THE STATEMENT "Protection of Patients' Rights to Privacy," which was agreed on by the International Committee of Medical Journal Editors (ICMJE) and published in the BMJin November 19951 is well intentioned but raises a number of issues and potential problems for clinical medicine and public health.
See also pp 628 and 682.
The statement, which is now included in the ICMJE Uniform Requirements,2 is quoted verbatim and in toto as follows:Patients have a right to privacy that should not be infringed without informed consent. Identifying information should not be published in written descriptions, photographs, and pedigrees unless the information is essential for scientific purposes and the patient (or parent or guardian) gives written informed consent for publication. Informed consent for this purpose requires that the patient be shown the manuscript to be published.Identifying details should be omitted if they are not essential, but patient data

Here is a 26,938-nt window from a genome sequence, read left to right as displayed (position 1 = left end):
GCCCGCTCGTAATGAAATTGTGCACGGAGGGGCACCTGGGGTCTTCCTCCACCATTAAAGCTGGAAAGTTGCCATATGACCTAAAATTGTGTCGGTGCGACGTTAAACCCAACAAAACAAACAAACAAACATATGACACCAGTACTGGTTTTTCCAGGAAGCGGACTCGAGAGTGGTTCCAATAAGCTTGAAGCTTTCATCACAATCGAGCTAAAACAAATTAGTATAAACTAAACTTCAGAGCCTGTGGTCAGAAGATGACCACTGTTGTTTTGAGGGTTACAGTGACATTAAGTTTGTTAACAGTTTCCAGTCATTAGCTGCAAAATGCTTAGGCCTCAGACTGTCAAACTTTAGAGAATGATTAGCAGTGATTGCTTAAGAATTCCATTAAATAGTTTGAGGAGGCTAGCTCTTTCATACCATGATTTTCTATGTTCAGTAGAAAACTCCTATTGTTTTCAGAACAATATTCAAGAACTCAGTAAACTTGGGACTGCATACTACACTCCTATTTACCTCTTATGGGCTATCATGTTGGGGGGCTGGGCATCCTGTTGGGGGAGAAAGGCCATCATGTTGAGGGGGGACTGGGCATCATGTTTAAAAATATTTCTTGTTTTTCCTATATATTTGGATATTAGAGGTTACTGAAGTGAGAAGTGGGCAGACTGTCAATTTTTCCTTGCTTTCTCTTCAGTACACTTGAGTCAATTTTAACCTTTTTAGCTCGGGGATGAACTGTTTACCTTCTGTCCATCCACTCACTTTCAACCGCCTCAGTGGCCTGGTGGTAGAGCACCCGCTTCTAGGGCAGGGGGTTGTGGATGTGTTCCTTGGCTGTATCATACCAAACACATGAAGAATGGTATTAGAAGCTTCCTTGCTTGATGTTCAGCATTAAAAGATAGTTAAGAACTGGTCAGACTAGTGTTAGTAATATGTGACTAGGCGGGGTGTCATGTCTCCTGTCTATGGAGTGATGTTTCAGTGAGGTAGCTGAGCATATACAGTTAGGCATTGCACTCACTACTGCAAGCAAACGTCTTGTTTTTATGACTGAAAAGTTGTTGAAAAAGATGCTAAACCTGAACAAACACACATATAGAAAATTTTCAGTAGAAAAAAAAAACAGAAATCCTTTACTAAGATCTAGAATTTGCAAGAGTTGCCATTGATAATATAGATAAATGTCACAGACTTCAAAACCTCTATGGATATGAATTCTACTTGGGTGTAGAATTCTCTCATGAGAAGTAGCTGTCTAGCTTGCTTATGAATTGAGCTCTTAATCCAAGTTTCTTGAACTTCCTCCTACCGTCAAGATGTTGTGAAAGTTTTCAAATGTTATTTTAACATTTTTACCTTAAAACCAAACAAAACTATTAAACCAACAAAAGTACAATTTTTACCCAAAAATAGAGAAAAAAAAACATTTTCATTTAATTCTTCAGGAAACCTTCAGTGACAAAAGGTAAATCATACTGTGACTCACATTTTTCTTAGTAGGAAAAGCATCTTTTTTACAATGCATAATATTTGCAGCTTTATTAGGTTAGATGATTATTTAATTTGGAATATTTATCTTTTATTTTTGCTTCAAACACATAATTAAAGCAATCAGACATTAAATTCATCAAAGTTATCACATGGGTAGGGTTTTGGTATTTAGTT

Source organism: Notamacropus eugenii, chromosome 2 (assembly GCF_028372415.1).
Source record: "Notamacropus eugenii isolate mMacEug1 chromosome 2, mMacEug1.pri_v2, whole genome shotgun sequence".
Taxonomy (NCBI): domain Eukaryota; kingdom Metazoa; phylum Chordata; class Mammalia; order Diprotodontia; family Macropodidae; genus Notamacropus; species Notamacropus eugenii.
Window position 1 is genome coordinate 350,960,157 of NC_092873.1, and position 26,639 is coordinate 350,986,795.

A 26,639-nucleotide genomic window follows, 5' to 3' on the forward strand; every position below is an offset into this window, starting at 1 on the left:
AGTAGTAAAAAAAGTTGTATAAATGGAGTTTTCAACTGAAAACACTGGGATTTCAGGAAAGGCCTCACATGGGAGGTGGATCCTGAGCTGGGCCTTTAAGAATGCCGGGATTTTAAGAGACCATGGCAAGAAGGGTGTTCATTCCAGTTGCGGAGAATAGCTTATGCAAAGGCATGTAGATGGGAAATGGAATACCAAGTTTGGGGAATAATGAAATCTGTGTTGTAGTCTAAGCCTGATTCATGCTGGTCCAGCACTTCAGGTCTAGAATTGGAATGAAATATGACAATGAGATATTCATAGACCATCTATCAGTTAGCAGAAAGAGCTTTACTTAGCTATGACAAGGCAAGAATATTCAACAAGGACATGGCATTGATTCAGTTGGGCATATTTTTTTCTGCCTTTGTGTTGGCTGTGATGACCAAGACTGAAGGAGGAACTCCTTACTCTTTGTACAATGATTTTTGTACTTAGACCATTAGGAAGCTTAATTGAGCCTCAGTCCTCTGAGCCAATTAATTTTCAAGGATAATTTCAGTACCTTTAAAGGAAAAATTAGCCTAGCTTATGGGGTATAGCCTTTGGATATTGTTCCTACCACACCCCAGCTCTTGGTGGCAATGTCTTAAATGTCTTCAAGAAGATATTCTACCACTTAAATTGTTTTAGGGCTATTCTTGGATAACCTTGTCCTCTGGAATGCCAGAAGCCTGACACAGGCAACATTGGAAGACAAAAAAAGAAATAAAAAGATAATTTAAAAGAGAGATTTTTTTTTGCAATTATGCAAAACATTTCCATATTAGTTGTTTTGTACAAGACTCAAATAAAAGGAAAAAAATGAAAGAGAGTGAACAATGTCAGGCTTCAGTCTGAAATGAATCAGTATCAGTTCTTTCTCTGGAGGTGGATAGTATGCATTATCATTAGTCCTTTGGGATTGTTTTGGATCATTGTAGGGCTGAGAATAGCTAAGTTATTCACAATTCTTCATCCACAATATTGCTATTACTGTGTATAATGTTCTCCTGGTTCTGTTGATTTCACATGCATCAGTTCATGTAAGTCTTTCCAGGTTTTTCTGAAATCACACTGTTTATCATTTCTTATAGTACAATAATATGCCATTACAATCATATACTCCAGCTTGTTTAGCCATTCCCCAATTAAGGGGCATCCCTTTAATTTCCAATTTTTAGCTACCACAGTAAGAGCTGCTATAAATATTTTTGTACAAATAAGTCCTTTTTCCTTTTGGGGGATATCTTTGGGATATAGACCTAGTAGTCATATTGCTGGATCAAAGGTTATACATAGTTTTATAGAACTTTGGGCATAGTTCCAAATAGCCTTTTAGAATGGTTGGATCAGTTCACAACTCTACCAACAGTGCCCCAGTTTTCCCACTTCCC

Snider DE. Patient Consent for Publication and the Health of the Public. JAMA. 1997;278(8):624-626. doi:10.1001/jama.1997.03550080034018